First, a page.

I’ve got that David Bowie and Queen song stuck in my head this week… “Under pressure… Pushing down on me…”
Okay, now that we had a musical segway, onto pressure. We began, as we usually do, by copying the definition of pressure into our science journals. Then, to demonstrate right on the notebook, we each picked a colored pencil and experimented with different pressures. You can see Mushroom at it below. We also just tried putting pressure on different things and talking about the things that put pressure on us.
Then, we headed outside to hammer in some nails. First, we tried hammering them in upside down to show how a sharper point can be influenced by pressure.
When we came inside, I showed them this video from Youtube where a teacher demonstrates laying on a bed of nails and having a cement block broken over another bed of nails on his chest. The kids were as fascinated and appalled as the students in the video. We used it to talk about how the pressure was spread out. BalletBoy and Mushroom have actually lain on a bed of nails before at the Maryland Science Center, where they have a machine that allows the nails to rise slowly to ensure that the pressure gets distributed evenly.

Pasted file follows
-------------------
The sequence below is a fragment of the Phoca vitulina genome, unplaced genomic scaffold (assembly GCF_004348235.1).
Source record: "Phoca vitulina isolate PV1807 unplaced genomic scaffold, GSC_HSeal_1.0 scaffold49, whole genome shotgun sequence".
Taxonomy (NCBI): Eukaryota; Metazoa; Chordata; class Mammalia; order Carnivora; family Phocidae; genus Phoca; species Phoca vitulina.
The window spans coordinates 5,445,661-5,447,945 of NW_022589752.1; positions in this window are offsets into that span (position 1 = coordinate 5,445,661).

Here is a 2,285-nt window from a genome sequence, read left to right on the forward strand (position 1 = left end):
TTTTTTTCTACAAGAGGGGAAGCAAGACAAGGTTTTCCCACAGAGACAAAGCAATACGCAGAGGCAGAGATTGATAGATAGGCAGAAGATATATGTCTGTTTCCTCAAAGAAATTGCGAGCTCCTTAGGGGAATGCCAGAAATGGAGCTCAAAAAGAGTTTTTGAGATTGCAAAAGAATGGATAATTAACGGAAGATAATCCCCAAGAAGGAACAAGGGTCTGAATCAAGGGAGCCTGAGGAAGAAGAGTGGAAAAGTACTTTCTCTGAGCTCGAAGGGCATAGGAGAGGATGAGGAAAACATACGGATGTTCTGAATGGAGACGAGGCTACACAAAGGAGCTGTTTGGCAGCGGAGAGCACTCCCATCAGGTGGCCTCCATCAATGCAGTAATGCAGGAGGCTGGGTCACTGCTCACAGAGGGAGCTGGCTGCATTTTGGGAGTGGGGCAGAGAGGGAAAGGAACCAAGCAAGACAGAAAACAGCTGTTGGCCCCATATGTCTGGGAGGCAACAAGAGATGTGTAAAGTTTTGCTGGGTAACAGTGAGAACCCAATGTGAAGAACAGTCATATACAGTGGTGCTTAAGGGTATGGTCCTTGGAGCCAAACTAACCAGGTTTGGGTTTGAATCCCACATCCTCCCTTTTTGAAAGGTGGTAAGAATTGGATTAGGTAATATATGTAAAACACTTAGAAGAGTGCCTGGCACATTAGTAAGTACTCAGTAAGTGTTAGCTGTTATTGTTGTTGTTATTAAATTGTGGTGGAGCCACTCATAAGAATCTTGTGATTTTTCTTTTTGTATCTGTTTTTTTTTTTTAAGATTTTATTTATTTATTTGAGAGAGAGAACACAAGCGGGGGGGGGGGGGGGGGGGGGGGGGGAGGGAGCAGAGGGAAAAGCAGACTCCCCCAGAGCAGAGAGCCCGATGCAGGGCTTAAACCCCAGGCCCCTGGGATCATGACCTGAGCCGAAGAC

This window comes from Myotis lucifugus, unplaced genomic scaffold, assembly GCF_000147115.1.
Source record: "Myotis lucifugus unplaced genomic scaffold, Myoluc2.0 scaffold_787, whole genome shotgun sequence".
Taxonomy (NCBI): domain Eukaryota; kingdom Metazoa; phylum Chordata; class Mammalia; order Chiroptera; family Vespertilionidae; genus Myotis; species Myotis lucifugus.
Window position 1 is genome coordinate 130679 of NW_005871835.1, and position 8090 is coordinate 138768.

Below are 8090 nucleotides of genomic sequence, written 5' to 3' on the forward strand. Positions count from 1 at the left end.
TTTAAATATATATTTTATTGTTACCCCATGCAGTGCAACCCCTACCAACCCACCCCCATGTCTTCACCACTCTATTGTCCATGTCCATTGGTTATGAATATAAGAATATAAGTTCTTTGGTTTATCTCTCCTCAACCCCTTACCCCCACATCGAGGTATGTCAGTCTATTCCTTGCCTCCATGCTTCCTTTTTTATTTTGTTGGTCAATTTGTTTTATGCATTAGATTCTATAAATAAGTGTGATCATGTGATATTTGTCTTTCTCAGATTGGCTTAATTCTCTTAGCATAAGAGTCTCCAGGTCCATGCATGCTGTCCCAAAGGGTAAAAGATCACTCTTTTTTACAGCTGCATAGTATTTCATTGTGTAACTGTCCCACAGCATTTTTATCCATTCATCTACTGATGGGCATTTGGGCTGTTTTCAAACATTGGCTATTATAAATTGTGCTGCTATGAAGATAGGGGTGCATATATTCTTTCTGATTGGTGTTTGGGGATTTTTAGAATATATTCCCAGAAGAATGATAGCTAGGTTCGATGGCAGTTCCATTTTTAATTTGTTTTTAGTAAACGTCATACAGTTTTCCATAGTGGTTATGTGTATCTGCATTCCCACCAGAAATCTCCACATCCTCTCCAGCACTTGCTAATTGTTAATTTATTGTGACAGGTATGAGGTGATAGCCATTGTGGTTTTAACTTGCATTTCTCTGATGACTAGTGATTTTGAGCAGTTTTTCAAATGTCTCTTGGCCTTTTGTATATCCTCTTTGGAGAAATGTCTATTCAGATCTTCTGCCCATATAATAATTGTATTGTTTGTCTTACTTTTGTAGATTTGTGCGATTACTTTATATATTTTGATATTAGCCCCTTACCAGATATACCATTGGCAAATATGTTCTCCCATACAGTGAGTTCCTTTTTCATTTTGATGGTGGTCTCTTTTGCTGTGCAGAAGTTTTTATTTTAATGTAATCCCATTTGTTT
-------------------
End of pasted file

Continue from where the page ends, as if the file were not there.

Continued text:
Our next series of experiments came mostly from this website. I’ve used some of their experiments before for other topics. We tried the experiment with the lemon diver, where you make a little slice of lemon dive down by changing the air pressure, however, we couldn’t get a balloon to fit over the lid of the jar properly. Doing the marshmallow faces also fizzled out. I’m pretty sure the seal on the jar was airtight. However, I think I might have needed to buy the really nice marshmallows to make it work. I think the cheap ones weren’t puffy (and therefore air-filled) enough.
However, we did a number of variations on this experiment where you keep things dry by using air pressure under the water. Even though it was simple, the kids were enthralled that you could hold air under the water. Also successful was when I gave each kid a little bowl and a piece of cardboard. When you fill the cup with water, put the cardboard on it and make a snug seal, you can flip it over and remove your hand. The pressure will keep the cardboard in place.
To finish off our experiments with water, we put some holes into a plastic bottle and watched how the greater pressure at the bottom pushes the water out farther. This was a good jumping off point to talk about how the changing air pressure can make our ears pop and how if you dive to the bottom of a deep swimming pool you can really feel the pressure.
To finish us off, I let the kids all try out the air pressure gauge for the tires on the car. One tire was a little low, so we stopped and filled it on the way to take our science pals home. I love it when science and errands come together!